Microsoft Pledges Billion Dollar Cloud Services to NFPs
21 January 2016 at 11:28 am
Microsoft Philanthropies has committed to donate US$1 billion of Microsoft Cloud Services to serve global Not for Profit and university researchers over the next three years, including Australian organisations.
Microsoft Corp CEO, Satya Nadella, said Microsoft’s three-part commitment focused on ensuring the cloud could serve the public good by providing additional cloud resources to Not for Profits, increasing access for university researchers and helping solve last-mile internet access challenges.
“Microsoft is empowering mission-driven organisations around the planet with a donation of cloud computing services – the most transformative technologies of our generation,” Nadella said.
“Now more than 70,000 organisations will have access to technology that will help them solve our greatest societal challenges and ultimately improve the human condition and drive new growth equally.”
He said cloud computing could improve communications and problem-solving and help organisations work in a more productive and more efficient manner.
“In September 2015, 193 heads of state and other world leaders unanimously adopted 17 sustainable development goals to achieve by 2030. The agenda, which includes ending poverty, ending hunger, and ensuring affordable, reliable and sustainable energy for all, will only be achievable with the benefit of significant inventions and technology innovations,” he said.
Microsoft President Brad Smith said the organisation was committed to helping Not for Profit groups and universities use cloud computing to address fundamental human challenges.
“One of our ambitions for Microsoft Philanthropies is to partner with these groups and ensure that cloud computing reaches more people and serves the broadest array of societal needs,” Smith said.
Australian technology-sharing Not for Profit, Connecting Up, is the global partner of the Microsoft philanthropic program.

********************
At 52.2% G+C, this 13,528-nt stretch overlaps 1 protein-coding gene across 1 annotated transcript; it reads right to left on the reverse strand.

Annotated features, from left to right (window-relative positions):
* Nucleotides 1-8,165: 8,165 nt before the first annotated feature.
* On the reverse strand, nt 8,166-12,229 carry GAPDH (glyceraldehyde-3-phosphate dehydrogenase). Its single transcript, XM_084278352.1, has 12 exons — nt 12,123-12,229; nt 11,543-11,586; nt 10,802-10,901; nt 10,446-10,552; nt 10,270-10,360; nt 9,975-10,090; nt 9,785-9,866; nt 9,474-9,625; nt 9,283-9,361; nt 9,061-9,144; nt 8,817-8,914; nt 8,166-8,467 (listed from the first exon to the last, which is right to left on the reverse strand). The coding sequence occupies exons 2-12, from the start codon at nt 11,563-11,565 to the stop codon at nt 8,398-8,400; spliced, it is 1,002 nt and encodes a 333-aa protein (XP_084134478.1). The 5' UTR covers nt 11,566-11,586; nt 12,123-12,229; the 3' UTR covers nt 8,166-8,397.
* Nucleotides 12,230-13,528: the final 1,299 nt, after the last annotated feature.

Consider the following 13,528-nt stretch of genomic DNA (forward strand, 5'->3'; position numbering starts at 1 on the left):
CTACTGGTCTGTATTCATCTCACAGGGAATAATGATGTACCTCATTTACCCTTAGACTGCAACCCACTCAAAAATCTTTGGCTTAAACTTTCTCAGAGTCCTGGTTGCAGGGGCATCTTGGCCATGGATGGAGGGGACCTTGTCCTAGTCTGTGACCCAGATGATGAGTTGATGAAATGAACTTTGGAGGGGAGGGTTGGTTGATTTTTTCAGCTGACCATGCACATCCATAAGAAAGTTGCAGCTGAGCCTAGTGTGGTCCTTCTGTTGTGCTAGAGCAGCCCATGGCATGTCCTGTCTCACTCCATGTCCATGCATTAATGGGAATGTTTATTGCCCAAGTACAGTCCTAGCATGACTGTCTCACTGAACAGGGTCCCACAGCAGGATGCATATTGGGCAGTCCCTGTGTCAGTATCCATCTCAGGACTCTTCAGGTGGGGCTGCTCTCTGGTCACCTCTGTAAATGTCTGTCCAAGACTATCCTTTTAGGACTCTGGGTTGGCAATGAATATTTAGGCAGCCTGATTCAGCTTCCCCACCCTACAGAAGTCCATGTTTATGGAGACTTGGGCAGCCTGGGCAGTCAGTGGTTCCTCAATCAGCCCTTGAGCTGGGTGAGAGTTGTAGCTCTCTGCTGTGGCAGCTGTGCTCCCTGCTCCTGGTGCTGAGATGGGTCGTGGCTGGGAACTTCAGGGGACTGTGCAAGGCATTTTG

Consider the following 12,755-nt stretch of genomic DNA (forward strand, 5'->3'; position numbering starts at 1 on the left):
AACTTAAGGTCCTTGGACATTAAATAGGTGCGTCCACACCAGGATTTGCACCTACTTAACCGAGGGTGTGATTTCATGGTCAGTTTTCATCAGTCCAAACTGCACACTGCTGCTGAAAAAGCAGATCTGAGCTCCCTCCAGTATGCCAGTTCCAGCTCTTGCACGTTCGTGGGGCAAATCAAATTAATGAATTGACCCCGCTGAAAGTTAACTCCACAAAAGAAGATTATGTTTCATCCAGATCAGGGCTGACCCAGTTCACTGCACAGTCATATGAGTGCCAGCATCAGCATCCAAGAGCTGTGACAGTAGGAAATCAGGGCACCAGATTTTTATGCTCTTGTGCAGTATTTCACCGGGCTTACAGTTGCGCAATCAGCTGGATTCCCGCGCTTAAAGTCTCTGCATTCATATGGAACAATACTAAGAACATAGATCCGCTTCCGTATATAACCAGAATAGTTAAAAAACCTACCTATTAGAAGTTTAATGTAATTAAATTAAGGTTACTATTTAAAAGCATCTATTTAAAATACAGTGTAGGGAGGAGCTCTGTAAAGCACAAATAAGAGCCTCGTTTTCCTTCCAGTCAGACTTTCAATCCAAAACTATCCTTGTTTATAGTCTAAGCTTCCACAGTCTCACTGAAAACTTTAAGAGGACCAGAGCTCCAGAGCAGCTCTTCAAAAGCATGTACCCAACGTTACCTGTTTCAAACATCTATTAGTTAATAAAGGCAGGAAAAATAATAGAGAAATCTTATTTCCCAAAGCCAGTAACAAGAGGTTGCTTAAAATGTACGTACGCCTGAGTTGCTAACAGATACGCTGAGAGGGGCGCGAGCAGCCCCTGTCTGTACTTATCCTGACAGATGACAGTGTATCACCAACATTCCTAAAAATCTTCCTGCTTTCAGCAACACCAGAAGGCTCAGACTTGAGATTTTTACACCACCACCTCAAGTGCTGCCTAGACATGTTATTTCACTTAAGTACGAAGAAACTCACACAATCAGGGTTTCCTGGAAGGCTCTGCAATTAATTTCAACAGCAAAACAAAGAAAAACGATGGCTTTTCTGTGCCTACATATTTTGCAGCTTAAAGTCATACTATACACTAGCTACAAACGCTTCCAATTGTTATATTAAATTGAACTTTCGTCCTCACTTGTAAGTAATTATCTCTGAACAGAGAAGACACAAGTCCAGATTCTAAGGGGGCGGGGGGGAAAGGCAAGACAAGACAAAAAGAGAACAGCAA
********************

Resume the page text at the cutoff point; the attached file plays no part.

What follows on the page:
Connecting Up CEO Anne Gawen said the latest Microsoft commitment was exciting.
“This announcement is great news for Not for Profit organisations,” Gawen said.
“The Microsoft Cloud Services will enable eligible Not for Profit organisations to make huge strides in their approach to managing and utilising data, enabling deeper analysis and productivity while also contributing to the betterment of society by solving local and international societal challenges.
“The new Microsoft donation program is in addition to the approximate $40 million per year of software Microsoft already donates to the Australian Not for Profit sector in more commonly known services such as MS Office, servers, operating systems and Office 365.”
Gawen said Connecting Up would work with Microsoft on a global level to establish a structure for the allocation of funds and services that would ensure Cloud offerings were available and delivered to as many Australian Not for Profit organisations as possible.
Under the Microsoft initiative, Microsoft Cloud Services, including Microsoft Azure, Power BI, CRM Online and the Enterprise Mobility Suite, would be made available to Not for Profit organisations through Microsoft Philanthropies.
The NFP program for Microsoft Cloud Services will begin rolling out in March and is expected to provide free cloud computing resources for over 600 research projects on six continents.
In December 2015 Microsoft formed Microsoft Philanthropies, an organisation within the company driving digital inclusion and empowerment around the world.